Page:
Andreas Späth

De Beers’s dirty Namaqualand legacy

2011-10-19 07:27

Andreas Späth

Is De Beers attempting to shirk its legal obligations to rehabilitate the land and foster sustainable communities at its West Coast diamond mining operations? In May, the company announced the sale of its Namaqualand Mines to Trans Hex for R225m, but local activists and environmental organisations warn that the deal is likely to leave a legacy of poverty and ecological degradation.

South African law requires companies to develop social and environmental development plans for the time when their mining activities in an area come to an end. Crucially, these plans have to be backed by financial provisions to ensure that they become a reality.

While De Beers is generally acknowledged to have a good social and environmental corporate responsibility track record in Namaqualand, critics believe that the same can’t be said for Trans Hex, a much smaller company which, they argue, does not have the financial capacity to fulfil the legal responsibilities that come with its new diamond mines.

According to mine rehabilitation specialist, Dr Peter Carrick, Trans Hex hasn’t made any real attempts at ecological restoration at its existing operations in the region. Sarah Frazee, the director of Conservation South Africa (CSA), says that their fear is “that profit motives will outweigh social and environmental concerns and that poor processes in the sale will initiate a cycle of sales that lead to less and less responsible companies coming” to the area.

De Beers’s Namaqualand Mines started operating in 1928 and now extend over a 157km long stretch of coastal land. The open-cast excavation of diamonds, in places to a depth of 40 metres, has left an area the size of approximately 2000 football fields disturbed and in need of restoration. In 2004, the government approved a closure cost estimate of just over R500m to accomplish this task, but conservationists argue that the real sum is probably nearer R800m.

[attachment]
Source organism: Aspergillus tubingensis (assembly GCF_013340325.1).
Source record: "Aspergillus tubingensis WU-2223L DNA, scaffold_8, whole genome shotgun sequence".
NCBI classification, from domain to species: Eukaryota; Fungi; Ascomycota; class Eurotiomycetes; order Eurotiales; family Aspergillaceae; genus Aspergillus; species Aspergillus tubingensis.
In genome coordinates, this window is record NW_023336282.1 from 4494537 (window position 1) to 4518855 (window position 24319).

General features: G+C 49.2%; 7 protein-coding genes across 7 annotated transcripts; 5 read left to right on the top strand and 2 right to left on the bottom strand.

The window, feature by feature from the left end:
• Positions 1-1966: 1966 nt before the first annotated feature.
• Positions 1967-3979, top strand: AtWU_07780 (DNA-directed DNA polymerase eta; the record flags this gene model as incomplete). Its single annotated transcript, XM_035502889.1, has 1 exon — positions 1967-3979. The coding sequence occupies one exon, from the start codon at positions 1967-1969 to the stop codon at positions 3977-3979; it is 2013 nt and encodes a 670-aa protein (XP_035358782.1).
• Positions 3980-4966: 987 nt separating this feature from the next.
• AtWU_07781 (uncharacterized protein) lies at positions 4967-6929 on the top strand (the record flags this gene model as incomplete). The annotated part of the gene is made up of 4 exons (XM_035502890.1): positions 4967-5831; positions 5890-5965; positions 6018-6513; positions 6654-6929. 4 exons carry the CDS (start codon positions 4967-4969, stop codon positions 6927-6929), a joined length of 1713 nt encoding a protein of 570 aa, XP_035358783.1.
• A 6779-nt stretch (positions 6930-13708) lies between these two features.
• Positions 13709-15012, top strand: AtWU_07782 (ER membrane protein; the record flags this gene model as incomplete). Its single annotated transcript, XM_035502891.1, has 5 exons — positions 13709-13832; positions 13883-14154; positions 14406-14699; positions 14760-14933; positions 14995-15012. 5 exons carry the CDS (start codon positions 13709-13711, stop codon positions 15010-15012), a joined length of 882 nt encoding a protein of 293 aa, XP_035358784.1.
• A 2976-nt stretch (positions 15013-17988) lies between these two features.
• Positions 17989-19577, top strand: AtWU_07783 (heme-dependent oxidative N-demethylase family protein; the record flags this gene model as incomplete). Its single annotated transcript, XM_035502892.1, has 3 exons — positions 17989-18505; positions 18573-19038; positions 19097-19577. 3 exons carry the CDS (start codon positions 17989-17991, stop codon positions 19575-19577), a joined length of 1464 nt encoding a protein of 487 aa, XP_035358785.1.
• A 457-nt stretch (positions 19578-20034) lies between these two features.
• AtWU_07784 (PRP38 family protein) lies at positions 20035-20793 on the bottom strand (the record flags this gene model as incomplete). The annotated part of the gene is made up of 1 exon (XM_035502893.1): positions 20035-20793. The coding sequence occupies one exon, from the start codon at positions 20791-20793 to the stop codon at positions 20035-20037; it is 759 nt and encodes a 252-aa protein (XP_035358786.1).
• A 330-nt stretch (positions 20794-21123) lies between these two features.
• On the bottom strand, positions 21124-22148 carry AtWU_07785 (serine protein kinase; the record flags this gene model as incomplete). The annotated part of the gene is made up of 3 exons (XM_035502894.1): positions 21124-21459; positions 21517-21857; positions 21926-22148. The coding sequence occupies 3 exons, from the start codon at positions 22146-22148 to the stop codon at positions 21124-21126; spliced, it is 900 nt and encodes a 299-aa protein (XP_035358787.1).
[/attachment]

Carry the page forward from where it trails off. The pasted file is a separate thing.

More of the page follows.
This year, De Beers submitted an amended Environmental Management Programme Report (EMPR) to the Department of Mineral Resources for approval. This is the legal document that binds mining companies to their social and environmental obligations once their operations have been terminated.

CSA and the Bench Marks Foundation believe that, if approved, this amended EMPR will substantially reduce De Beers’s obligations “to restore huge tracts of degraded lands and support sustainable development for communities in the region beyond the life of the mine”. They “worry that the financial provisions may be insufficient to clean up nearly a century of mining operations by De Beers”. The company made the amended EMPR available for public inspection only reluctantly, but specifically excluded any revised financial provisions.

In a clear effort at cutting costs, the proposed changes to the EMPR mean, among other things, that De Beers’s current ecologically-based land restoration method, which has been lauded by environmentalists, would only be applied to “every second hectare”, and that areas of fine sediment produced during the mining activities would no longer be covered. In the windy West Coast climate, dust plumes blown from such fine residue deposits pose a major threat to any undisturbed land as well as the respiratory health of the human population. According to Frazee, the amended EMPR would “almost certainly leave large tracts of degraded lands”.

What’s at stake isn’t just a dry bit of unremarkable Northern Cape landscape, but a very special and fragile natural habitat. The area falls within the internationally recognised Succulent Karoo biodiversity hotspot and is home to a large number of endemic plant species, 45 of which are threatened with extinction.

The human communities in this region, who have lodged a land claim on the area covered by De Beers’s mines, have little to show for their long history of involvement with the company. They remain marginalised, impoverished and plagued by chronic unemployment. As Dawid Markus, a community leader from Hondeklipbaai, observes in this short video clip from Green Renaissance, a diamond may be forever for De Beers, but for his people, it’s the suffering that’s forever.

After extracting more than 30 million carats of gem-quality diamonds during more than 80 years of mining, is it too much to expect De Beers to leave a brighter and more just legacy in Namaqualand?

- Andreas has a PhD in geochemistry and manages Lobby Books, the independent book shop at Idasa’s Cape Town Democracy Centre. Follow him on Twitter: @Andreas_Spath

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